All That Matters: The Lay of the Land
How would you characterize the first quarter of 2023?
Let’s do some quick market returns:
- The Dow is up about 1% - not super great in the first quarter.
- The S&P up 7.5% - actually quite good for a quarter.
- QQQ, which is a tech heavy, growth stock heavy index – it’s up 20%.
- Small caps is up about 2.5%.
- A 60-40 diversified portfolio up about 5.6%.
So right now, we have back-to-back positive quarters in the markets. Ross, I'm going to give you some evidence-based insight, but will caveat that past performance is no guarantee of future results:
So the S&P gained greater than 7% in the first quarter of 2023. That's happened 16 times in history; each of those times, it turned out to be a positive year for the S&P. And – since the end of World War II – there’s been ten times the market has a positive first quarter after a low performing year. Each of those times, the rest of the year was positive. While we aren’t saying that this will happen this year, we are saying this is what happened in the past. So Ross, why do you think the market was up in the first quarter?
I think you mentioned it. When big tech stocks and big growth are up significantly, the market is going to be up because these stocks carry such a big weight. Why have tech stocks done so well? I think there’s a couple reasons. For one, stocks fell so much last year that I think investors see it as an entry point for some high quality and dominant companies. But also, rates fell, particularly following Silicon Valley banking crisis; Short-term rates plummeted, and growth stocks tend to do better when rates are lower. We’ve seen this correlation a lot over the last few years. And so big growth, big tech dragged the market higher.
Frankly the economic data wasn’t as bad as we thought. I think the case for a bear market – certainly at the beginning of 2022 – was that earnings were going to fall, the economy was going to drop, home prices are going to drop and people are going to start losing their jobs. And while the latter has happened in Silicon Valley, it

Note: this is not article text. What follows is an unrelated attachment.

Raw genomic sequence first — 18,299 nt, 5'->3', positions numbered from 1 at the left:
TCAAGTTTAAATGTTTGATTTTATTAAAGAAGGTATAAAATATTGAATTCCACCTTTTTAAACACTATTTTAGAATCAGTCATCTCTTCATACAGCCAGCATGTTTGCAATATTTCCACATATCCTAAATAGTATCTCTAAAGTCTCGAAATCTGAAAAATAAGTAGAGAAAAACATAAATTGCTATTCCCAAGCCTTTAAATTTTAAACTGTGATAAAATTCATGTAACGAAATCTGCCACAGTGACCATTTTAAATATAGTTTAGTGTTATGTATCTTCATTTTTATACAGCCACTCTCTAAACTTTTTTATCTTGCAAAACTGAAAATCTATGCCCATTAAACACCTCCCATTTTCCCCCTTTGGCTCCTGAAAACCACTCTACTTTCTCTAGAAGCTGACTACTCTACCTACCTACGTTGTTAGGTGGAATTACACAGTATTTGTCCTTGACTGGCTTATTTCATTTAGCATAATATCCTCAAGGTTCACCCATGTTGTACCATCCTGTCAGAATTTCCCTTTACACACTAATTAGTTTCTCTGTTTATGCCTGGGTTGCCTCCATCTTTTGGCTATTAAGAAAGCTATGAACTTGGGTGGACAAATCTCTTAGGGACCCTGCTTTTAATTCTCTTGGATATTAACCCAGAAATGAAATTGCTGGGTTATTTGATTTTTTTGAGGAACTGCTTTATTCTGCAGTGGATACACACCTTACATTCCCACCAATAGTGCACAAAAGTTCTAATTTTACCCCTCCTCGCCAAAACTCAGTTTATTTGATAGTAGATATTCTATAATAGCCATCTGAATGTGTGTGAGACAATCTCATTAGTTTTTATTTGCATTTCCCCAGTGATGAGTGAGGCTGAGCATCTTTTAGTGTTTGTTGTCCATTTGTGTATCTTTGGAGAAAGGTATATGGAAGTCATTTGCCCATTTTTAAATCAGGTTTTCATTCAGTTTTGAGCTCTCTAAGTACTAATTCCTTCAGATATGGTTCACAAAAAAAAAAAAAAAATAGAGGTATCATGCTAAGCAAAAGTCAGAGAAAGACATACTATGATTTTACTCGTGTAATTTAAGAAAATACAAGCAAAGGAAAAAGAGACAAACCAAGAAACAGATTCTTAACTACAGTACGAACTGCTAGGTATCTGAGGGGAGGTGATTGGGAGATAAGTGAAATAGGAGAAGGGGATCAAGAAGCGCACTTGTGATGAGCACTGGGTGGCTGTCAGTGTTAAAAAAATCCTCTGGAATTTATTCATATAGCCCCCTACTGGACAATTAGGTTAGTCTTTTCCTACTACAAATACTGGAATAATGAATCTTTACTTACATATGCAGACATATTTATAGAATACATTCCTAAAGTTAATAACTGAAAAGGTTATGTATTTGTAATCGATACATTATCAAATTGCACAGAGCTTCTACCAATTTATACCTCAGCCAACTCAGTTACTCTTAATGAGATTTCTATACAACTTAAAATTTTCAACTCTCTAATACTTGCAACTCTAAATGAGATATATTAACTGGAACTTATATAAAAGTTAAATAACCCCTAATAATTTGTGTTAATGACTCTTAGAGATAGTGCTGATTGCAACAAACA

Yeah, the early part of the year was significant economic growth, re-acceleration in the economy, consumers outspending, people getting jobs – all while inflation is coming down. Now, inflation is proving to be a little bit sticky, but it’s heading in the right direction and the economy hasn’t really cracked yet. Even the Silicon Valley banking crisis in mid-March did not really break the economy in a meaningful way, and stocks rallied into quarter end. There’s a lot of resilience in the market at the moment.
Is the US Dollar Weakening?
The number one question I've gotten over the past couple weeks is on the status of the US dollar as a reserve currency. Is the world being de-dollarized at the hands of China, Russia, and Saudi Arabia? That’s by far the number one question that I've got. What's your take on that topic?
It’s almost like a coordinated media story – it’s all over the place. And you have to ask yourself: how often does this happen? We talk about de-dollarization all the time, and my take is that this is just noise. There’s no data that supports de-dollarization or supports that the dollar is losing its reserve currency status. There’s no one market or one currency that’s big enough to support the world’s wealth. The United States provides assets to the world to invest in, and they do. We’re the biggest consuming nation in the world – we send people dollars, and they send us goods. These countries have to do something with those dollars.
You’re absolutely right. 60% of the world’s currency reserves are US dollars still. It’s declined slightly over the past couple of decades, but it’s still 60%. The next closest is the euro at 20%. Then it’s the Japanese yen and the British pound – there’s a lot of US friends on the list before you get down to China, which is 1-3% and isn’t nearly as deep or liquid. So I see a world where the dollar loses a little bit of dominance over a longer period, but it’s not opinion that it will be replaced by the Chinese Yuan.